Everyone occasionally feels blue or sad. But these feelings are usually short-lived and pass within a couple of days. When you have depression, it interferes with daily life and causes pain for both you and those who care about you. Depression is a common but serious illness. Research has consistently shown that symptoms of depression are a key risk factor for suicide-related behaviors. According to the CDC (2011) High School Youth Risk Behavior Survey Data approximately 8.3 percent of African American teens compared to 6.2 percent of Whites attempt suicide.
Although depression can be treated, many often do not receive care for a variety of reasons. However, depression can be treated and even those with the most severe depression, can get better with treatment (such as medications, therapy, and other methods).
The DSM-5 (APA, 2013), which is used to diagnose psychiatric disorders, describes several forms of depressive disorders. Depressive disorders include: major depressive disorder, dysthymic disorder, and minor depression.
Signs of Depression
How do children and teens experience depression?
Children who develop depression often continue to have episodes as they enter adulthood. Children who have depression also are more likely to have other more severe illnesses in adulthood.
A child with depression may pretend to be sick, refuse to go to school, cling to a parent, or worry that a parent may die. Older children may sulk, get into trouble at school, be negative and irritable, and feel misunderstood. Because these signs may be viewed as normal mood swings typical of children as they move through developmental stages, it may be difficult to accurately diagnose a young person with depression.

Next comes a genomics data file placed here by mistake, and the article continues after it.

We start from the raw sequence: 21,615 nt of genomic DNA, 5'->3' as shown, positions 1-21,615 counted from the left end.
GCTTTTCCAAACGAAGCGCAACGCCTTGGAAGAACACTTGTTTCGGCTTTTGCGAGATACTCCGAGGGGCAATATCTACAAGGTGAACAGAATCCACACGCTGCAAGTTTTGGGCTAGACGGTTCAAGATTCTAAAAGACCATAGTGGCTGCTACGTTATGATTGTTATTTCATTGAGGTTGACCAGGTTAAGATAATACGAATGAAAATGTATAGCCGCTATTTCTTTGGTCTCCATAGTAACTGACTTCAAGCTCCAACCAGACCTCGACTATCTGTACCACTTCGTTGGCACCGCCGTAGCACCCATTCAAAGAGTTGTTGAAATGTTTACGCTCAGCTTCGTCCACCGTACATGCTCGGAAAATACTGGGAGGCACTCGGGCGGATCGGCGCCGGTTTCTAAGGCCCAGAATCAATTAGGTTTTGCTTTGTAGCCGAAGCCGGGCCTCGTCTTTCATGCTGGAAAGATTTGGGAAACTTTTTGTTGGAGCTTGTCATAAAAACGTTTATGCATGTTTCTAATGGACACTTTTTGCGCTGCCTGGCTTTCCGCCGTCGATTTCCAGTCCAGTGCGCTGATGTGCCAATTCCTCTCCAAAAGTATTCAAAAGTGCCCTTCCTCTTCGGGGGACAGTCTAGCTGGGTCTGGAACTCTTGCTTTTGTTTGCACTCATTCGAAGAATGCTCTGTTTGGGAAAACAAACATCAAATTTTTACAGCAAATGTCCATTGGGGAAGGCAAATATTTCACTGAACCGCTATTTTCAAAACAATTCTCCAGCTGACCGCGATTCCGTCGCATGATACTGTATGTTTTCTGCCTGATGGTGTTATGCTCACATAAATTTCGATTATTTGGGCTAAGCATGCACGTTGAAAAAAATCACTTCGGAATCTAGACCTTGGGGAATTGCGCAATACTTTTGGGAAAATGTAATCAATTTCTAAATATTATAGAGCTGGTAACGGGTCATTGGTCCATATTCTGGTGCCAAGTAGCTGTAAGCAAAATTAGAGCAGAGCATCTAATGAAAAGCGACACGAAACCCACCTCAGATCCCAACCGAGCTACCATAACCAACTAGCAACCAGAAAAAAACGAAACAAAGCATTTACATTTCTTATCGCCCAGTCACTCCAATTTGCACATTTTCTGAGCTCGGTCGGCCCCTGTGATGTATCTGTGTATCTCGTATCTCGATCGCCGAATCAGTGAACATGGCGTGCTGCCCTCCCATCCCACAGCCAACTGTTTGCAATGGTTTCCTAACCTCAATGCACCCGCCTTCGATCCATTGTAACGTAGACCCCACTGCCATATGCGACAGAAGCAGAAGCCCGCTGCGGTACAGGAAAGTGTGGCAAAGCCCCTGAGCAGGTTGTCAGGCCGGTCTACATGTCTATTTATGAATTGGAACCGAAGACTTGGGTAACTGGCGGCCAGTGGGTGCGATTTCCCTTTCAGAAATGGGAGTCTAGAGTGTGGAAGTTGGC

Before puberty, boys and girls are equally likely to develop depression. By age 15, however, girls are twice as likely as boys to have had a major depressive episode.
Depression during the teen years comes at a time of great personal change—when boys and girls are forming an identity apart from their parents, grappling with gender issues and emerging sexuality, and making independent decisions for the first time in their lives. Depression in adolescence frequently co-occurs with other disorders such as anxiety, eating disorders, or substance abuse. It can also lead to increased risk for suicide. Childhood depression often persists, recurs, and continues into adulthood, especially if left untreated.
How can I help a loved one who is depressed?
If you know someone who is depressed, it affects you too. The most important thing you can do is help your friend or relative get a diagnosis and treatment. You may need to make an appointment and go with him or her to see the doctor. Encourage your loved one to stay in treatment, or to seek different treatment if no improvement occurs after 6 to 8 weeks.
To help your friend or relative
The following resources maybe helpful to you and your family to locate services:
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Copyright Erlanger A. Turner, Ph.D. 2014
American Psychiatric Association (APA, 2013). Diagnostic and Statistical Manual of Mental Disorders, 5th Edition
Center for Disease Control and Prevention (CDC, 2012). High School Youth Risk Behavior Survey Data. Retrieved April 4, 2014 from http://apps.nccd.cdc.gov/youthonline
National Institute of Mental Health (NIMH, 2014). Depression. Retrieved April 2014 from http://www.nimh.nih.gov/health/topics/depression/index.shtml